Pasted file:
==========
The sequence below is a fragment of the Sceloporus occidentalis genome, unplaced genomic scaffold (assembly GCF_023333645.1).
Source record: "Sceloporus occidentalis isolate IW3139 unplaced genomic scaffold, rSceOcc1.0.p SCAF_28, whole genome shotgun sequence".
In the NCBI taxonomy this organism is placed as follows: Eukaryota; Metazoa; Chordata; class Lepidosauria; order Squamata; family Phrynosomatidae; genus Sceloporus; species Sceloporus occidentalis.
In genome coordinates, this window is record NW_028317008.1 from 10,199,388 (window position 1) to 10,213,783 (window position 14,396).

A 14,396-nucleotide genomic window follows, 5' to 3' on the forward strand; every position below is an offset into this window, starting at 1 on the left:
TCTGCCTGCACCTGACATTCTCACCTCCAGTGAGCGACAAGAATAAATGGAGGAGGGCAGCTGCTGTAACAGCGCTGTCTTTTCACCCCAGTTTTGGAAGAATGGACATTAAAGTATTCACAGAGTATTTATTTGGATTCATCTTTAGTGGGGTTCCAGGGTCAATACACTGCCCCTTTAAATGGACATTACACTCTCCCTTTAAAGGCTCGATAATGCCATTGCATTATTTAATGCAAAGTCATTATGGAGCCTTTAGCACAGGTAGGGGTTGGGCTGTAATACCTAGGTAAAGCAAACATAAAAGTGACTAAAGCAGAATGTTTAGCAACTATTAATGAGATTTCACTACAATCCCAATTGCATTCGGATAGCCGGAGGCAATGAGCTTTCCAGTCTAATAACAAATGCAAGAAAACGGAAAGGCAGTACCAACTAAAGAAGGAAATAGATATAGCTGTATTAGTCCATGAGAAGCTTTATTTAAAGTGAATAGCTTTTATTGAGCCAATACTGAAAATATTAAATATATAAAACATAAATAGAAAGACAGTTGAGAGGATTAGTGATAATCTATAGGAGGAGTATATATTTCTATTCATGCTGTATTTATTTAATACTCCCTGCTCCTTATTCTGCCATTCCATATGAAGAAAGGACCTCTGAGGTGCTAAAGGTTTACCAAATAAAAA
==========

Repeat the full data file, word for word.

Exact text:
The sequence below is a fragment of the Sceloporus occidentalis genome, unplaced genomic scaffold (assembly GCF_023333645.1).
Source record: "Sceloporus occidentalis isolate IW3139 unplaced genomic scaffold, rSceOcc1.0.p SCAF_28, whole genome shotgun sequence".
In the NCBI taxonomy this organism is placed as follows: Eukaryota; Metazoa; Chordata; class Lepidosauria; order Squamata; family Phrynosomatidae; genus Sceloporus; species Sceloporus occidentalis.
In genome coordinates, this window is record NW_028317008.1 from 10,199,388 (window position 1) to 10,213,783 (window position 14,396).

A 14,396-nucleotide genomic window follows, 5' to 3' on the forward strand; every position below is an offset into this window, starting at 1 on the left:
TCTGCCTGCACCTGACATTCTCACCTCCAGTGAGCGACAAGAATAAATGGAGGAGGGCAGCTGCTGTAACAGCGCTGTCTTTTCACCCCAGTTTTGGAAGAATGGACATTAAAGTATTCACAGAGTATTTATTTGGATTCATCTTTAGTGGGGTTCCAGGGTCAATACACTGCCCCTTTAAATGGACATTACACTCTCCCTTTAAAGGCTCGATAATGCCATTGCATTATTTAATGCAAAGTCATTATGGAGCCTTTAGCACAGGTAGGGGTTGGGCTGTAATACCTAGGTAAAGCAAACATAAAAGTGACTAAAGCAGAATGTTTAGCAACTATTAATGAGATTTCACTACAATCCCAATTGCATTCGGATAGCCGGAGGCAATGAGCTTTCCAGTCTAATAACAAATGCAAGAAAACGGAAAGGCAGTACCAACTAAAGAAGGAAATAGATATAGCTGTATTAGTCCATGAGAAGCTTTATTTAAAGTGAATAGCTTTTATTGAGCCAATACTGAAAATATTAAATATATAAAACATAAATAGAAAGACAGTTGAGAGGATTAGTGATAATCTATAGGAGGAGTATATATTTCTATTCATGCTGTATTTATTTAATACTCCCTGCTCCTTATTCTGCCATTCCATATGAAGAAAGGACCTCTGAGGTGCTAAAGGTTTACCAAATAAAAA